THE ABYSSINIAN CAT
Abyssinian cats get their name from the term Abyssinia which was a former name for Ethiopia. A breed with fine bone and elaborate pose Abyssinian cats never fail to impress us. They have a tabby yet multi-colored coat that gives them an intricate look and elegant appearance.
There are many stories that surround the Abyssinian cat’s origins however many cat fanciers believe that this breed’s first ancestors were from parts of Southeast Asia and the Indian Ocean coast. Traders within these regions were accredited for the cat’s migration into other continental parts such as Arabia and Africa. Some breeds said to be in the Abyss genetic background are Russian Blues, Burnese and Siamese. During the 19th century the breed became famous in Great Britain with belief that British soldiers deployed in various parts of Africa and Asia brought it back home by the end of their expeditions.
The Abyssinian is quite slender but with fine bone and an average body size. They have almond shaped eyes that glare with expression while their ears are large and tend to be pointed with alertness. A kitten Abyssinian is born with a dark coat that lightens with age and as they proceed into adulthood their coats become soft, silky to the touch and ideally fine but close lying and dense.
Abyssinians are generally friendly in nature showing affection for kids and other pets. They are also playful, dislike being lonely or in boring environments and can make good therapy pets thanks to this appeal. As for the family an Abyssinian’s affection is averagely placed meaning that they neither love nor hate to belong to a particular grouping. Everything they do is done willingly and with enthusiasm making them one cat breed that knows how to live every second of their life to the fullest. Any activity, be it play, climbing, jumping or running is done with energy and passion.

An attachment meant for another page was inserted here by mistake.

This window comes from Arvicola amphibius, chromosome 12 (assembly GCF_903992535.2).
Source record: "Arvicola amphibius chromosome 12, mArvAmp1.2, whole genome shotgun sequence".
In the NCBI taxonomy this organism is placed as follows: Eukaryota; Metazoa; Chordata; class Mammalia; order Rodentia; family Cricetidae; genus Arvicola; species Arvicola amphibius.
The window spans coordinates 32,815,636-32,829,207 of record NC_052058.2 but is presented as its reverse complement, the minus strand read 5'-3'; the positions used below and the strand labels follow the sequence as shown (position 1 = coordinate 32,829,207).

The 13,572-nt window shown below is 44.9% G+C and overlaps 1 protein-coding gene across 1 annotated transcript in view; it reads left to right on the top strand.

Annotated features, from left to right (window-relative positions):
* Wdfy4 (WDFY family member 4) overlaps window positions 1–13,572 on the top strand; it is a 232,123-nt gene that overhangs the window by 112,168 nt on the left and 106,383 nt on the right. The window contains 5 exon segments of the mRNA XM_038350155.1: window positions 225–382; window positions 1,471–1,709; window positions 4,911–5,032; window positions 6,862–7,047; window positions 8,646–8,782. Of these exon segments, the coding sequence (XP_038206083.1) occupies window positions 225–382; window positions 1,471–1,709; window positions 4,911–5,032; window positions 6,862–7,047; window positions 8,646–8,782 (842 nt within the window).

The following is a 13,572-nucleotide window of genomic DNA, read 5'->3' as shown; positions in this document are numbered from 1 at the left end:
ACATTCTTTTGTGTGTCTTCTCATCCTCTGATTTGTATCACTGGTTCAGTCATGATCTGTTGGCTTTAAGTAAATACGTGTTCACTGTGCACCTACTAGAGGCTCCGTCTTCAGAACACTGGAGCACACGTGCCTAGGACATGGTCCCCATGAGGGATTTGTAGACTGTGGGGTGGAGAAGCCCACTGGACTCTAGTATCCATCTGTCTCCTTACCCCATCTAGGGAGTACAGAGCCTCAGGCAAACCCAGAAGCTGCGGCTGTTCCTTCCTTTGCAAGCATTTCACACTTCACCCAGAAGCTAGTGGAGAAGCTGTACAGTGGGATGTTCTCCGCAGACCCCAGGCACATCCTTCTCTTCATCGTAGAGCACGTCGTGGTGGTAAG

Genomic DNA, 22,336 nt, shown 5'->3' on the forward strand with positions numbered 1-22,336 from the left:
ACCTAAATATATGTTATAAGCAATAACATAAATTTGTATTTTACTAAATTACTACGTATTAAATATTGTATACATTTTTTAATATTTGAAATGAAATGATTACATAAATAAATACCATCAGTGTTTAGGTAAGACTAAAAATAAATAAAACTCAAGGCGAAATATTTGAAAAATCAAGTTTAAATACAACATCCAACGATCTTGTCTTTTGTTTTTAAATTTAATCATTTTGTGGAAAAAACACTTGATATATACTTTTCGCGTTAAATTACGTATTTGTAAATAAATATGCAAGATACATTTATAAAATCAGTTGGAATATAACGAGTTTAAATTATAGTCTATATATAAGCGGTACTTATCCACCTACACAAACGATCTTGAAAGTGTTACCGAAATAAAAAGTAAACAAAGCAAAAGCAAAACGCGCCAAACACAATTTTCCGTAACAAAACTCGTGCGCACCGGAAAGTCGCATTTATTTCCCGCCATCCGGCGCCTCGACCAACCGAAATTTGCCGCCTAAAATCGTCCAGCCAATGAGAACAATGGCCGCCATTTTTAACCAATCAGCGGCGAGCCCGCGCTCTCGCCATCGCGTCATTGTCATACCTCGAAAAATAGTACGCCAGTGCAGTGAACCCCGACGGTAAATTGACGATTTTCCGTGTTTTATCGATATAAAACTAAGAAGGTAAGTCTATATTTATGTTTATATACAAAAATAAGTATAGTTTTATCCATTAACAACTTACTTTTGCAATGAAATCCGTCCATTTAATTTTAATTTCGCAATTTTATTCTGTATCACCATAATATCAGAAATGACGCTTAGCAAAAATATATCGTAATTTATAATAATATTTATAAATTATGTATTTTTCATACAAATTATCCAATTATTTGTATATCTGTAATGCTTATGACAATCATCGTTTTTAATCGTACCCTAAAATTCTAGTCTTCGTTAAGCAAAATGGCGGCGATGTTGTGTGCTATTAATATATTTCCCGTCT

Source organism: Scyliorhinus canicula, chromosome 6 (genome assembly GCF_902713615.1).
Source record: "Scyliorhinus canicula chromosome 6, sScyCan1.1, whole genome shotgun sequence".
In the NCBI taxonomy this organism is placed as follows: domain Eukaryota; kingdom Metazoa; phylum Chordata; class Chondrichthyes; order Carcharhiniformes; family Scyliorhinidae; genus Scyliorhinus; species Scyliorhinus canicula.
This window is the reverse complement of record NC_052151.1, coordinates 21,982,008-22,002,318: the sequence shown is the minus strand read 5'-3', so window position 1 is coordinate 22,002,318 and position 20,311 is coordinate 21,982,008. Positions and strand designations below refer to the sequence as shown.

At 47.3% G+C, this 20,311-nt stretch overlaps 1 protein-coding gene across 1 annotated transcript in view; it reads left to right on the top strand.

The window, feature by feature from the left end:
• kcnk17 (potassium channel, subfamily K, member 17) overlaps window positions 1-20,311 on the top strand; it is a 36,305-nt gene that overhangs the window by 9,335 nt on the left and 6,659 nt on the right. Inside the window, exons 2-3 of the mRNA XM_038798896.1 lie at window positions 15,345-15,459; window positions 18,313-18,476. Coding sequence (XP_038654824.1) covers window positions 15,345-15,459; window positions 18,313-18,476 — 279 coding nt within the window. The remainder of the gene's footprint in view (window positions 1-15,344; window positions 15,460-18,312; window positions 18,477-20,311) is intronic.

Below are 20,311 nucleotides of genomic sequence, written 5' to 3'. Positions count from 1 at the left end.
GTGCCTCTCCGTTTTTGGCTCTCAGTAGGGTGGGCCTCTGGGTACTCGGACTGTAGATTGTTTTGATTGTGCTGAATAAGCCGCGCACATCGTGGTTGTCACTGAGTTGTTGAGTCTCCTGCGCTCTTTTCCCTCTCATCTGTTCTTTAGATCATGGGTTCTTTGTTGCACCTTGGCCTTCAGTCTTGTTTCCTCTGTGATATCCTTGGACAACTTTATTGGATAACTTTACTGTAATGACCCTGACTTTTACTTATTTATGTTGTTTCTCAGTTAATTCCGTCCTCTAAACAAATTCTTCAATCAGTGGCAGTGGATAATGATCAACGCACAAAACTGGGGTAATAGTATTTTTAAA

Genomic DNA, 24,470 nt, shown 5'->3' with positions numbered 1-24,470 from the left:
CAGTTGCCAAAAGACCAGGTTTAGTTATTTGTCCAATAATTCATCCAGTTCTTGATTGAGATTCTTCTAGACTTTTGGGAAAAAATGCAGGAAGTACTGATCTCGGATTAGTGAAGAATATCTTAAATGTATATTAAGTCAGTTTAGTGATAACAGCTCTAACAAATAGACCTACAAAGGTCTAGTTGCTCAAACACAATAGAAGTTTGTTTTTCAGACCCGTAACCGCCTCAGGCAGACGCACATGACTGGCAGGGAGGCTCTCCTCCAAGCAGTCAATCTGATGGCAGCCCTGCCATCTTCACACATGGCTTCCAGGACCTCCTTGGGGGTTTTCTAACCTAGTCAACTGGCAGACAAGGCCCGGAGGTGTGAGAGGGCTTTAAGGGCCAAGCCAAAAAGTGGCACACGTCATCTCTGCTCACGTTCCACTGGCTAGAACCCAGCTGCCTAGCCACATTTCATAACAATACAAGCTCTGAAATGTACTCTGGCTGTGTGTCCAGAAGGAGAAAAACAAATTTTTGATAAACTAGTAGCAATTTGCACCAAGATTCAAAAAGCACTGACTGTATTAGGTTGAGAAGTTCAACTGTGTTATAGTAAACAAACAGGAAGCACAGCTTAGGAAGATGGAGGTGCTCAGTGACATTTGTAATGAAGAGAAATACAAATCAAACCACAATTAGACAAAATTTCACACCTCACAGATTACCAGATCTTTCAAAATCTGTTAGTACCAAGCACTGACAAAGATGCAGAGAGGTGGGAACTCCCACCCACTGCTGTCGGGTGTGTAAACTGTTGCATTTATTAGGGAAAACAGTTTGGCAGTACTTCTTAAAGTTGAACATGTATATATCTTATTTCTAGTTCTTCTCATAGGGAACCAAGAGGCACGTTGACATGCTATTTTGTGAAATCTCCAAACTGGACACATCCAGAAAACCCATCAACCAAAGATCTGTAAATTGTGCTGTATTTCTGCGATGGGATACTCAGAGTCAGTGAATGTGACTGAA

They are not the lazing around type of cats, and with a high level of intelligence they can act according to your mood. If it’s time for play, you’ll definitely have a playmate. If you want to easily get along with your Abyssinian it’s a good idea to ensure that the type of relationship that exists between you is complementary rather than opposing.
Possible Health Concerns
Just like all other pedigreed and mixed-breed cats, Abyssinians are vulnerable to certain diseases that may be hereditary or those caused through certain mutation flaws. The most fatal genetic condition is Pyruvate kinase deficiency. Pyruvate Kinase is an enzyme present in all red blood cell bearing animals. This enzyme is necessary for energy metabolism within the red blood cells. The Pyruvate Kinase deficiency is caused by a recessive gene and it is a known hereditary condition in various cat breeds. This deficiency may show in kittens as young as 6 months or even older cats of 12 years and more. Breeders are advised to have their stock screened for this condition since has no known treatment. Other diseases and health conditions are: Hyperesthesia syndrome, Patellar luxation, Progressive retinal atrophy and Renal amyloidosis.
Exercise to the Abyssinian should be equal to play. Keep in mind that they are very energetic and enthusiastic cats who’d rather be involved in a fun muscle exciting activity rather than a boring one that inspires little or no muscle movement. The country side or a yard with plenty of trees for them to climb is essential. Regular climbing keeps their joints active and to get down, they’d rather jump as heights do not scare them.
Abyssinians have a short coat that doesn’t shed a lot. This coat is easy to maintain and weekly grooming should be enough to remove any dead hairs and keep it shiny and healthy. Trim the nails every fortnight and brush the teeth regularly to prevent it from contracting periodontal disease.
These cats make excellent pets as they are very independent and well-mannered thus needing less supervisory attention from their owners.